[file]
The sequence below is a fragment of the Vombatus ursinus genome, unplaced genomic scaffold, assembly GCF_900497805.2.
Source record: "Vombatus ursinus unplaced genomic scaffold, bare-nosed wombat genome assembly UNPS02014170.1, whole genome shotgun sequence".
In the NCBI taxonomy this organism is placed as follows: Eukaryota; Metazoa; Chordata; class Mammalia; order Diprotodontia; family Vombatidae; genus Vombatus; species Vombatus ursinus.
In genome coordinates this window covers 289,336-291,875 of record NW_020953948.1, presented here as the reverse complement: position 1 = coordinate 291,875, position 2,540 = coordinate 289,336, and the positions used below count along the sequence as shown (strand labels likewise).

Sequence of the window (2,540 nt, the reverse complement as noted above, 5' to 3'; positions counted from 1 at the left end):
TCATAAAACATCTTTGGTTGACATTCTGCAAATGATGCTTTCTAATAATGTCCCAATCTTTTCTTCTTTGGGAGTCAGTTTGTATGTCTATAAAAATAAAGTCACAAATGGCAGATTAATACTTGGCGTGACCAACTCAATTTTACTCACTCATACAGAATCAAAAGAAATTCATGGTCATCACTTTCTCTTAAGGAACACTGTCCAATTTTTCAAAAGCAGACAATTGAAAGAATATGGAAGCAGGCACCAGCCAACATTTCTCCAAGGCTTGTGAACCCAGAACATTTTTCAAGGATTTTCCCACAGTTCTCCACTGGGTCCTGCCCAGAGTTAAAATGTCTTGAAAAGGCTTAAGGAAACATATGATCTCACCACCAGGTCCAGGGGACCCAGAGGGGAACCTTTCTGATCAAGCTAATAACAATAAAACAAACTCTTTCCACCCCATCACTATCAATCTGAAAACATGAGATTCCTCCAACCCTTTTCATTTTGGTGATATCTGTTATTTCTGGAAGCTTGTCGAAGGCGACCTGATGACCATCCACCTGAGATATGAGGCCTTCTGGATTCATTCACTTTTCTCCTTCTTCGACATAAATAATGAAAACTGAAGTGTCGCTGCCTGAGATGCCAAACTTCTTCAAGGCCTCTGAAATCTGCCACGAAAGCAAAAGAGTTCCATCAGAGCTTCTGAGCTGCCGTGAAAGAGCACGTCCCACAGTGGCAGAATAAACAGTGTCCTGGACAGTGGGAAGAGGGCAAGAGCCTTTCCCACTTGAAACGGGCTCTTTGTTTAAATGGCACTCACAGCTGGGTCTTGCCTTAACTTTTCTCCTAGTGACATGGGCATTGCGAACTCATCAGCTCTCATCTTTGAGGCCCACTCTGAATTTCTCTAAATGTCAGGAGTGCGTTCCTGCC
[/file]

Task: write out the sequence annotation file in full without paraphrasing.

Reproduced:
The sequence below is a fragment of the Vombatus ursinus genome, unplaced genomic scaffold, assembly GCF_900497805.2.
Source record: "Vombatus ursinus unplaced genomic scaffold, bare-nosed wombat genome assembly UNPS02014170.1, whole genome shotgun sequence".
In the NCBI taxonomy this organism is placed as follows: Eukaryota; Metazoa; Chordata; class Mammalia; order Diprotodontia; family Vombatidae; genus Vombatus; species Vombatus ursinus.
In genome coordinates this window covers 289,336-291,875 of record NW_020953948.1, presented here as the reverse complement: position 1 = coordinate 291,875, position 2,540 = coordinate 289,336, and the positions used below count along the sequence as shown (strand labels likewise).

Sequence of the window (2,540 nt, the reverse complement as noted above, 5' to 3'; positions counted from 1 at the left end):
TCATAAAACATCTTTGGTTGACATTCTGCAAATGATGCTTTCTAATAATGTCCCAATCTTTTCTTCTTTGGGAGTCAGTTTGTATGTCTATAAAAATAAAGTCACAAATGGCAGATTAATACTTGGCGTGACCAACTCAATTTTACTCACTCATACAGAATCAAAAGAAATTCATGGTCATCACTTTCTCTTAAGGAACACTGTCCAATTTTTCAAAAGCAGACAATTGAAAGAATATGGAAGCAGGCACCAGCCAACATTTCTCCAAGGCTTGTGAACCCAGAACATTTTTCAAGGATTTTCCCACAGTTCTCCACTGGGTCCTGCCCAGAGTTAAAATGTCTTGAAAAGGCTTAAGGAAACATATGATCTCACCACCAGGTCCAGGGGACCCAGAGGGGAACCTTTCTGATCAAGCTAATAACAATAAAACAAACTCTTTCCACCCCATCACTATCAATCTGAAAACATGAGATTCCTCCAACCCTTTTCATTTTGGTGATATCTGTTATTTCTGGAAGCTTGTCGAAGGCGACCTGATGACCATCCACCTGAGATATGAGGCCTTCTGGATTCATTCACTTTTCTCCTTCTTCGACATAAATAATGAAAACTGAAGTGTCGCTGCCTGAGATGCCAAACTTCTTCAAGGCCTCTGAAATCTGCCACGAAAGCAAAAGAGTTCCATCAGAGCTTCTGAGCTGCCGTGAAAGAGCACGTCCCACAGTGGCAGAATAAACAGTGTCCTGGACAGTGGGAAGAGGGCAAGAGCCTTTCCCACTTGAAACGGGCTCTTTGTTTAAATGGCACTCACAGCTGGGTCTTGCCTTAACTTTTCTCCTAGTGACATGGGCATTGCGAACTCATCAGCTCTCATCTTTGAGGCCCACTCTGAATTTCTCTAAATGTCAGGAGTGCGTTCCTGCC